Funding

This work is part of the project VeCA (Vector Control Analysis) supported under the ECDC Service Contract ECD.5174.

Availability of data and materials

The datasets used and/or analysed during the current study are available from the corresponding author on reasonable request.

Authors’ contributions

TAG performed all statistical analyses and wrote the manuscript with DJB. GA, RB, AC, DP and MZ participated in manuscript preparation/review, data collection and analysis. LM initiated the project and contributed to manuscript review. DJB is the leader of the project VeCA. All authors read and approved the final manuscript.

Ethics approval and consent to participate

Not applicable.

Consent for publication

Not applicable.

Competing interests

The authors declare that they have no competing interests.

Publisher’s Note

Springer Nature remains neutral with regard to jurisdictional claims in published maps and institutional affiliations.

Open AccessThis article is distributed under the terms of the Creative Commons Attribution 4.0 International License (http://creativecommons.org/licenses/by/4.0/), which permits unrestricted use, distribution, and reproduction in any medium, provided you give appropriate credit to the original author(s) and the source, provide a link to the Creative Commons license, and indicate if changes were made. The Creative Commons Public Domain Dedication waiver (http://creativecommons.org/publicdomain/zero/1.0/) applies to the data made available in this article, unless otherwise stated.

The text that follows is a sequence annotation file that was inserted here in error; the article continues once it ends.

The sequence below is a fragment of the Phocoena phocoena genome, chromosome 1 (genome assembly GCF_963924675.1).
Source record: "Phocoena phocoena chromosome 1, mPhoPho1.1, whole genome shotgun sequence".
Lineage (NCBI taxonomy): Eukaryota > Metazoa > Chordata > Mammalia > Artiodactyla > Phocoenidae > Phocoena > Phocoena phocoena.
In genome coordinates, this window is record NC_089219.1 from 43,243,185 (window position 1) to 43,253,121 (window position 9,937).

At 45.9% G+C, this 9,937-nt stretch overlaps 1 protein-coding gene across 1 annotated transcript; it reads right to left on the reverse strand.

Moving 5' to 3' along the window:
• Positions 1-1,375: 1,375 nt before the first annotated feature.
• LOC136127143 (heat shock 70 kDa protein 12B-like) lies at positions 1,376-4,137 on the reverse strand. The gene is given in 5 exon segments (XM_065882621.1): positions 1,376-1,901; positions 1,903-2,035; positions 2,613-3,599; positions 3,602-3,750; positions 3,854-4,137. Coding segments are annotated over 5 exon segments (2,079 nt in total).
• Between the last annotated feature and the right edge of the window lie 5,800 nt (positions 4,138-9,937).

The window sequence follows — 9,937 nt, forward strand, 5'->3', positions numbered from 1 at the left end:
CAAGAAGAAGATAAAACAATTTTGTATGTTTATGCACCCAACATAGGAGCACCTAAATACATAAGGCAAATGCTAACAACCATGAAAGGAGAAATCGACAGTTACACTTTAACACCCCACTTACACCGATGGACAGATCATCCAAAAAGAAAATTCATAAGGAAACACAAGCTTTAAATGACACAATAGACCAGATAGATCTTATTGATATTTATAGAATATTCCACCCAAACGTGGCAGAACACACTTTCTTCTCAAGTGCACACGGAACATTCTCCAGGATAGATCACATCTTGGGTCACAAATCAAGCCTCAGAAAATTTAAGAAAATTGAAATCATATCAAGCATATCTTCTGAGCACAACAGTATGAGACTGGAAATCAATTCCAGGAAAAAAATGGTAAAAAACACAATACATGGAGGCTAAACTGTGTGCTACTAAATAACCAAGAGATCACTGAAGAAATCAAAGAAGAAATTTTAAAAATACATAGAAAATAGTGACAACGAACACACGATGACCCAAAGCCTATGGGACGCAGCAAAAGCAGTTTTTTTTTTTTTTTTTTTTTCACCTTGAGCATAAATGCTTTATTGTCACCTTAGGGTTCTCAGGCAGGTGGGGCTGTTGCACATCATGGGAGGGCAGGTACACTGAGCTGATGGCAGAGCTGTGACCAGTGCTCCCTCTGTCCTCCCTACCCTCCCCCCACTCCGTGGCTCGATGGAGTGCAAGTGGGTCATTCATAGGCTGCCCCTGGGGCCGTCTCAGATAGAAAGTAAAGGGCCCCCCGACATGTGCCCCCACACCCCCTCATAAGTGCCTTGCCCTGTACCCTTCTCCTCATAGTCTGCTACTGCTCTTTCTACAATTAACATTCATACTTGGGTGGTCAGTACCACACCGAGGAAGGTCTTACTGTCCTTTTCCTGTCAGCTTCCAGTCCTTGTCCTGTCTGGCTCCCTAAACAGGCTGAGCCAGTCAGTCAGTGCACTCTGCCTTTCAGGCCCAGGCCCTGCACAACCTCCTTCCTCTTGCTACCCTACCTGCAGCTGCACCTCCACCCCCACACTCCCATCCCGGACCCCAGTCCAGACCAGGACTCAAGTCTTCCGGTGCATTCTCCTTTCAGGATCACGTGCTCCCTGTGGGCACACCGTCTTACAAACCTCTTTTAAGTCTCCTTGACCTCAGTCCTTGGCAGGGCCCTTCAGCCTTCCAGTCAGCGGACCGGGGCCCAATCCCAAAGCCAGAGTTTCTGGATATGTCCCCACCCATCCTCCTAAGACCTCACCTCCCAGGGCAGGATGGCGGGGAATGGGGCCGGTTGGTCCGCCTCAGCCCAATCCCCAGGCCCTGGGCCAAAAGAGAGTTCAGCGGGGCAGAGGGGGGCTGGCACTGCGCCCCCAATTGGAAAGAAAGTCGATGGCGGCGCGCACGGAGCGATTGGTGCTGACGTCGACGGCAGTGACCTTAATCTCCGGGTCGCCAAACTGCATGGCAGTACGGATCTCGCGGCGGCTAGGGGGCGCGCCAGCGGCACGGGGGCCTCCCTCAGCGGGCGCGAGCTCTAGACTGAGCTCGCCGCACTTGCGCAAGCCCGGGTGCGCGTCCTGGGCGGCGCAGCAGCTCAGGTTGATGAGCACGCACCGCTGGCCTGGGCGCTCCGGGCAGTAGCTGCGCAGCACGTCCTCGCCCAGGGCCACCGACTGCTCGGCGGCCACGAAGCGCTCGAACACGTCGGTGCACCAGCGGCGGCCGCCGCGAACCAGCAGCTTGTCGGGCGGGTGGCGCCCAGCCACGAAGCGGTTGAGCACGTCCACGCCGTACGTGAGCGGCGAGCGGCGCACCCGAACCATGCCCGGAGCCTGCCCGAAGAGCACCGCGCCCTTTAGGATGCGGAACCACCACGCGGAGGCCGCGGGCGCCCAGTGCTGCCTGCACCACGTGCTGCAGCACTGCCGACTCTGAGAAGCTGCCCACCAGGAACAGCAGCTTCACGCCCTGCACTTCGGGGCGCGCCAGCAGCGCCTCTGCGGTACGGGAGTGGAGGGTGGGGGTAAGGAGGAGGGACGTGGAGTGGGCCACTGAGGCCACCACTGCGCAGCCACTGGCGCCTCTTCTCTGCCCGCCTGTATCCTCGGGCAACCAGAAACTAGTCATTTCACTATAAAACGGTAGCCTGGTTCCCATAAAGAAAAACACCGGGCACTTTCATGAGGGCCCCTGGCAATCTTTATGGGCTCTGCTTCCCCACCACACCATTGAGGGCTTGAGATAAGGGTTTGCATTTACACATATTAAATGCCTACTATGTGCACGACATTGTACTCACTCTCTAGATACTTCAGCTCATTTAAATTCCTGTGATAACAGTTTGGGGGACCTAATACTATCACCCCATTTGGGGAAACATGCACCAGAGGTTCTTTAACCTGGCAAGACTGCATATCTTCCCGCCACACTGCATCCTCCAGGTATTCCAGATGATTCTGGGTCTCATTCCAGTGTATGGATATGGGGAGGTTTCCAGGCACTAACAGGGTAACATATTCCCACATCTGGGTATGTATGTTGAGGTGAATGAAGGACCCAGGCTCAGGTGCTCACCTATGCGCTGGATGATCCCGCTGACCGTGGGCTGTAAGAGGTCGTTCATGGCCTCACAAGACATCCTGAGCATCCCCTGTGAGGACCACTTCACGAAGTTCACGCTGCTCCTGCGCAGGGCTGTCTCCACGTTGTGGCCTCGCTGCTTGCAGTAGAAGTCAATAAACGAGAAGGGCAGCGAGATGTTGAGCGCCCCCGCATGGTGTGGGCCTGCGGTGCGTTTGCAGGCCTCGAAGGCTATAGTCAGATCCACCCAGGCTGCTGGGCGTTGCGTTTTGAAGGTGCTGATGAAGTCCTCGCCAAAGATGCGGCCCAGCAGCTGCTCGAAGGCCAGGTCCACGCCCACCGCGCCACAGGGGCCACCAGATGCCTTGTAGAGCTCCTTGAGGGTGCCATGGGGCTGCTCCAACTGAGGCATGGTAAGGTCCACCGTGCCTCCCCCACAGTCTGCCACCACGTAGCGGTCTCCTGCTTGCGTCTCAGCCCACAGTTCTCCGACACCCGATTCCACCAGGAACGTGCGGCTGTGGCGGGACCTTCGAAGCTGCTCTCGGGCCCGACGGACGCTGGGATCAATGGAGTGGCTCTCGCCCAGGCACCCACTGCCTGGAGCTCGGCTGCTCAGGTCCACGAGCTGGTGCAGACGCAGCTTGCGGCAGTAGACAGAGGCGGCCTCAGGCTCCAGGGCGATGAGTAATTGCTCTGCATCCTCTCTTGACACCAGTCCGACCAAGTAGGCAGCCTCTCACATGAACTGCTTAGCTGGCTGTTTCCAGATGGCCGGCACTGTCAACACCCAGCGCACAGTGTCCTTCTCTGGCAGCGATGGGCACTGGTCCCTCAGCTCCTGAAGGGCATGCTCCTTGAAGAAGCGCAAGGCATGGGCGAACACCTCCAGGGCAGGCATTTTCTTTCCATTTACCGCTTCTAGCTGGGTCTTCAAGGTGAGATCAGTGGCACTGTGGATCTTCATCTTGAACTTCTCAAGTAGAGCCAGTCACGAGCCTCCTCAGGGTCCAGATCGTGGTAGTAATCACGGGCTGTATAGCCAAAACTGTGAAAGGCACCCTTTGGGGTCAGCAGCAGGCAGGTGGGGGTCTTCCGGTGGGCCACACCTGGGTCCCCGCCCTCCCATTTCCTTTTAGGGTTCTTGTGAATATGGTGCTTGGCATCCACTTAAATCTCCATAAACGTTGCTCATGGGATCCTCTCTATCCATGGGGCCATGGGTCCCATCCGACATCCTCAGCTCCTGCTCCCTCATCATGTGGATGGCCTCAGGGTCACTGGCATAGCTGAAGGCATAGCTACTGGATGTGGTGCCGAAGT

Authors’ Affiliations

(1)
University of Twente, Faculty of Geo-Information Science and Earth Observation
(2)
EID Mediterranee
(3)
Centro Agricoltura Ambiente “G. Nicoli”
(4)
USDA-ARS, European Biological Control Laboratory
(5)
University of Novi Sad, Faculty of Agriculture, Laboratory for Medical Entomology
(6)
ECDC, European Centre for Disease Prevention and Control
(7)
Biomathematics and Epidemiology EPSP-TIMC, VetAgro Sup, Veterinary Campus of Lyon
(8)
Laue - Langevin Institute, Theory Group

References

  1. Sejvar JJ. West Nile virus: an historical overview. Ochsner J. 2003;5:6–10.PubMedPubMed CentralGoogle Scholar
  2. Engler O, Savini G, Papa A, Figuerola J, Groschup MH, Kampen H, et al. European surveillance for West Nile virus in mosquito populations. Int J Environ Res Public Health. 2013;10:4869–95.View ArticlePubMedPubMed CentralGoogle Scholar
  3. Chaskopoulou A, L’Ambert G, Petric D, Bellini R, Zgomba M, Groen TA, et al. Ecology of West Nile fever across four European countries: history of WNV transmission, vector population dynamics & vector control response. Parasit Vectors. 2016;9:482.View ArticlePubMedPubMed CentralGoogle Scholar
  4. Jian Y, Silvestri S, Belluco E, Saltarin A, Chillemi G, Marani M. Environmental forcing and density-dependent controls of Culex pipiens abundance in a temperate climate (northeastern Italy). Ecol Model. 2014;272:301–10.View ArticleGoogle Scholar
  5. Carrieri M, Fariselli P, Maccagnani B, Angelini P, Calzolari M, Bellini R. Weather factors influencing the population dynamics of Culex pipiens (Diptera: Culicidae) in the Po Plain Valley, Italy (1997–2011). Environ Entomol. 2014;43:482–90.View ArticlePubMedGoogle Scholar
  6. Rosà R, Marini G, Bolzoni L, Neteler M, Metz M, Delucchi L, et al. Early warning of West Nile virus mosquito vector: climate and land use models successfully explain phenology and abundance of Culex pipiens mosquitoes in north-western Italy. Parasit Vectors. 2014;7:269.View ArticlePubMedPubMed CentralGoogle Scholar
  7. Pawelek KA, Niehaus P, Salmeron C, Hager EJ, Hunt GJ. Modeling dynamics of Culex pipiens complex populations and assessing abatement strategies for West Nile virus. PLoS One. 2014;9:e108452.Google Scholar